While whole life and universal life have guaranteed minimum interest rates which will keep the policies from lapsing, variable life doesn’t have that particular feature. That means that if the stock or bond markets perform poorly, the cash value in any given year could conceivably suffer a loss. Worst case scenario: you buy a variable life policy at the wrong time when the market is dropping sharply, and you end up losing all of your cash value. Unlikely, but it can happen.

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Final expense life insurance

The last type of permanent life insurance we’ll look at is final expense life insurance, also known as “burial insurance.” Its purpose is to pay for final expenses associated with the death of the insured, namely things like the casket, funeral service, burial plot, headstone, etc. 

What’s unique about this type of permanent insurance is that it comes in two types: simplified issue, and guaranteed issue.

Simplified issue life insurance is permanent insurance developed for older individuals with health concerns that found it difficult to qualify for a life insurance policy when they applied in their later years. It’s called a simplified issue because there are limited health questions on the application, and no medical examination is required to qualify. However, the insurance company can deny someone applying for a simplified issue policy coverage based on pre-existing medical conditions.

Guaranteed issue life insurance is very similar to a simplified issue in that no medical exam is required, but there are also no health questions asked on the application. Because of this, you are guaranteed coverage; your insurance can't deny you unless you fall outside of the age parameters set by the insurance company (typically ages 45-85).

Because life insurance companies assume a larger amount of risk by asking a limited number of health questions and not requiring a physical exam by the applicant, final expense life insurance is the most expensive type of permanent life insurance on the market.

If you’re concerned about how long it takes to get a life insurance payout, you’ll be happy to know that final expense insurance pays out quicker and is issued quicker than most other types of life insurance.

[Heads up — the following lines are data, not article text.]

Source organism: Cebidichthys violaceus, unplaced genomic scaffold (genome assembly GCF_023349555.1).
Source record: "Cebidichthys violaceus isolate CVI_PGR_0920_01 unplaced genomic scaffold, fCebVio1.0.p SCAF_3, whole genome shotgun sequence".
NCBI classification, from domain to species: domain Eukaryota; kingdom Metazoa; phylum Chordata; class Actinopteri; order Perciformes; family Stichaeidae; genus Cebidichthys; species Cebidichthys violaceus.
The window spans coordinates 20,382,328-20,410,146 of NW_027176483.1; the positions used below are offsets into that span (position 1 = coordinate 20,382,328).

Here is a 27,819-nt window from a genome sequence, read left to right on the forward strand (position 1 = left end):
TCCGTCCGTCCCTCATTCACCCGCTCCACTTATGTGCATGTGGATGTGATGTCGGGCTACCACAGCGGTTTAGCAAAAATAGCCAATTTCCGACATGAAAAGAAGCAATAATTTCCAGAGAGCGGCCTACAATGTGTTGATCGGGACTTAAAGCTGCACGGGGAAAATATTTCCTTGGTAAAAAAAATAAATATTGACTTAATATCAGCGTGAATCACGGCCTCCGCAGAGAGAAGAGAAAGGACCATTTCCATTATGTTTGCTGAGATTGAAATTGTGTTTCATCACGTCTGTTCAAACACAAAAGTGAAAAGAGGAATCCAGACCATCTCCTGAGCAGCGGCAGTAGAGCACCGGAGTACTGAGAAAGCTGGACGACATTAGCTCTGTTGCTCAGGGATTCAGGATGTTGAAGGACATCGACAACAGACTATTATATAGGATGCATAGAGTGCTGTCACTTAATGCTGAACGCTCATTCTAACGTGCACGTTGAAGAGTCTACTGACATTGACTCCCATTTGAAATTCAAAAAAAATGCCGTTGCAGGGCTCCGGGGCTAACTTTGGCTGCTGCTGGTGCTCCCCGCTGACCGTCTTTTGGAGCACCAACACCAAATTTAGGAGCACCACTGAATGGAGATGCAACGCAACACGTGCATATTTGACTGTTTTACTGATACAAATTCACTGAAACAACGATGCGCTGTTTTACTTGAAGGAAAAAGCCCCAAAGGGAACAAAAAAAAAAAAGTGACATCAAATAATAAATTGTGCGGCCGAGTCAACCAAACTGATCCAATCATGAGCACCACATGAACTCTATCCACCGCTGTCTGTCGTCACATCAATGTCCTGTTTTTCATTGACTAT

What’s the Difference Between Permanent Life Insurance and Term Life Insurance?

As previously mentioned, the biggest competition for permanent life insurance is term life insurance. 

Permanent life insurance is coverage that will remain in effect for your entire life as long as you pay your premiums. Term life insurance, on the other hand, is designed to be temporary life insurance that will stay in effect for only a specified number of years (typically 1, 5, 10, 20, or 30 years). Once that term has expired, the life insurance is no longer in force, and the insurer is no longer obligated to pay out a death benefit when the insured person dies.

Why would anyone buy a term life policy since it will eventually expire worthless if they don’t die during the term? The reason is that term life insurance is temporary insurance for a temporary need.

For example, if you take out a 30-year mortgage on a home and want to ensure its payment if you die before the 30 years is up, a 30-year term life policy would be an excellent choice because the premium payments would end when you made your last mortgage payment. It would have fulfilled its purpose of protecting your family for the 30 years you had a mortgage.

All things being equal (face amount, age of the insured, etc.), term life insurance costs considerably less than permanent life insurance.

Who Typically Buys Permanent Life Insurance?

Someone who buys permanent life insurance is typically financially established. They want to be assured they will have coverage their whole life and they want a policy that not only provides death benefits but also builds cash value over time.

How Much Does Permanent Life Insurance Cost?

The cost of permanent life insurance is dependent upon the same variables as term life insurance:

  • Age
  • Gender
  • Tobacco use
  • Lifestyle
  • Occupation
  • Face amount
  • Health history

As mentioned, permanent life insurance is more expensive than term life insurance, but it does contain features (permanency, cash value) that term life doesn’t provide.

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What Are the Pros and Cons of Permanent Life Insurance?

The biggest pro of permanent life insurance is the cash value component. Over time, cash value grows and is accessible to the policy owner. Many people use it to supplement retirement savings, pay for children's or grandchildren's educations, or pay for emergency medical expenses or other unexpected bills that pop up.

The biggest con of permanent life insurance is the cost. The higher cost of term life insurance can make it difficult, if not impossible, for many younger people to afford. As a result, they end up buying less expensive term life insurance, hoping to buy some permanent life insurance eventually. However, they'll have to pay higher premiums later in life because the older you get, the more expensive permanent life insurance becomes.

Are There Any Good Alternatives to Permanent Life Insurance?

Perhaps the best alternative to permanent life insurance is to buy term life insurance and invest the difference in premiums in some financial instruments like an IRA or individually owned mutual funds. By doing that, you can pay lower life insurance premiums for the same amount of coverage and have the opportunity to realize higher returns by investing on your own.

Another Alternative: Convertible Term Life Insurance

One last thing to consider is to purchase convertible term life insurance coverage when you’re younger. This way, you can have lower-cost term insurance with the option to convert your term policy to a permanent life insurance policy without any evidence of insurability. 

This trick can be very advantageous if your health has taken a turn for the worse over the years, but you still want to have a policy in force for your whole life. Your best bet is to consult with a professional life insurance agent who can help determine how much life insurance you need.